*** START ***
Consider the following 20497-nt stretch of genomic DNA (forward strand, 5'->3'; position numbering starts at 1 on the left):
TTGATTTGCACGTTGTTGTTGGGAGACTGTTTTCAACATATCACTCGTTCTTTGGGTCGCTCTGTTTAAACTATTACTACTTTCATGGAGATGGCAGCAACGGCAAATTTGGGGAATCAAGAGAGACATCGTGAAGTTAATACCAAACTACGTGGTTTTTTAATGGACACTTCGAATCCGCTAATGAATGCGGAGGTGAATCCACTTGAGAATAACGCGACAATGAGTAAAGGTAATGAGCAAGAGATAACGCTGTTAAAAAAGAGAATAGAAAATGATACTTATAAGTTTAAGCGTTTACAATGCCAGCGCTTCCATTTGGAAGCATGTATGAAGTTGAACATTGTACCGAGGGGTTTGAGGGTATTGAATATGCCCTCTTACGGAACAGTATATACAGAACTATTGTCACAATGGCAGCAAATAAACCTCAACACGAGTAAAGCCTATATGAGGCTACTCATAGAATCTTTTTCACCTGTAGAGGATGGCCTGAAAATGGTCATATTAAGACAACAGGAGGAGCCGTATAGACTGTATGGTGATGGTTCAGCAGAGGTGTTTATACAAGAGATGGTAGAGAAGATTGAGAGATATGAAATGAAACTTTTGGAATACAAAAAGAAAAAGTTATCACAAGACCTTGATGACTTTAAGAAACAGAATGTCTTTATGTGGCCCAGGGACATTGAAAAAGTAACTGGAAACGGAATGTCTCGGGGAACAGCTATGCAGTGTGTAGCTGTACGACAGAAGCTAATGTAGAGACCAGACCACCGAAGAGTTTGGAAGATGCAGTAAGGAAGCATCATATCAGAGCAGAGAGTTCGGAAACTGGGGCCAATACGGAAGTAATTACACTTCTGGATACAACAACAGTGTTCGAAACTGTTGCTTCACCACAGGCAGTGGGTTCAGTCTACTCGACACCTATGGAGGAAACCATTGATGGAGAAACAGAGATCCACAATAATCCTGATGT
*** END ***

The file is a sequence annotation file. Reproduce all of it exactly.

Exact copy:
Consider the following 20497-nt stretch of genomic DNA (forward strand, 5'->3'; position numbering starts at 1 on the left):
TTGATTTGCACGTTGTTGTTGGGAGACTGTTTTCAACATATCACTCGTTCTTTGGGTCGCTCTGTTTAAACTATTACTACTTTCATGGAGATGGCAGCAACGGCAAATTTGGGGAATCAAGAGAGACATCGTGAAGTTAATACCAAACTACGTGGTTTTTTAATGGACACTTCGAATCCGCTAATGAATGCGGAGGTGAATCCACTTGAGAATAACGCGACAATGAGTAAAGGTAATGAGCAAGAGATAACGCTGTTAAAAAAGAGAATAGAAAATGATACTTATAAGTTTAAGCGTTTACAATGCCAGCGCTTCCATTTGGAAGCATGTATGAAGTTGAACATTGTACCGAGGGGTTTGAGGGTATTGAATATGCCCTCTTACGGAACAGTATATACAGAACTATTGTCACAATGGCAGCAAATAAACCTCAACACGAGTAAAGCCTATATGAGGCTACTCATAGAATCTTTTTCACCTGTAGAGGATGGCCTGAAAATGGTCATATTAAGACAACAGGAGGAGCCGTATAGACTGTATGGTGATGGTTCAGCAGAGGTGTTTATACAAGAGATGGTAGAGAAGATTGAGAGATATGAAATGAAACTTTTGGAATACAAAAAGAAAAAGTTATCACAAGACCTTGATGACTTTAAGAAACAGAATGTCTTTATGTGGCCCAGGGACATTGAAAAAGTAACTGGAAACGGAATGTCTCGGGGAACAGCTATGCAGTGTGTAGCTGTACGACAGAAGCTAATGTAGAGACCAGACCACCGAAGAGTTTGGAAGATGCAGTAAGGAAGCATCATATCAGAGCAGAGAGTTCGGAAACTGGGGCCAATACGGAAGTAATTACACTTCTGGATACAACAACAGTGTTCGAAACTGTTGCTTCACCACAGGCAGTGGGTTCAGTCTACTCGACACCTATGGAGGAAACCATTGATGGAGAAACAGAGATCCACAATAATCCTGATGT